Evergreen Shedding Can Appear Similar to Bark Beetle Infestation

October 13, 2014

Evergreen shedding is a natural occurrence in the fall in Colorado. As KRCC’s Tucker Hampson reports, foresters say it’s simply a part of an annual growth cycle and not a sign of illness or bark beetles. 

Typically the needles of Ponderosa Pines, Lodge Pole Pines and Douglas Firs will turn yellow and red before dropping off. The trees may also shed small branches. 

Kathryn Hardgrave is the Assistant Forester with the Salida district of the State Forest Service. She says while bark beetles can cause evergreen color changes as well, it’s a different process:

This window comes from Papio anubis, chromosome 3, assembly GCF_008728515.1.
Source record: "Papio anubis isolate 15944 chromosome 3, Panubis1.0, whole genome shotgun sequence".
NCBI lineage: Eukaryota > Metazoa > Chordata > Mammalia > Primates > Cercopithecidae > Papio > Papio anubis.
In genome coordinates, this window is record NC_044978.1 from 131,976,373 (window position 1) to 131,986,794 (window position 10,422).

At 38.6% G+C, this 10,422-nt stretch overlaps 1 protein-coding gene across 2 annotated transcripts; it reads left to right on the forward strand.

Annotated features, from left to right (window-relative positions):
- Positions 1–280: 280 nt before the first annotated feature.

“If it has bark beetles, then all the needles are going to be turning at once, or depending on what kind of bark beetle it is it may be that an entire branch is going to change, so its not just the back needles, all of the needles are going to be changing.”

Bark beetle infestation can also create sawdust at the base of the tree and popcorn-shaped masses of resin on the trunk, and may kill the tree. Bark beetles can be found in the fall but are most common in early spring.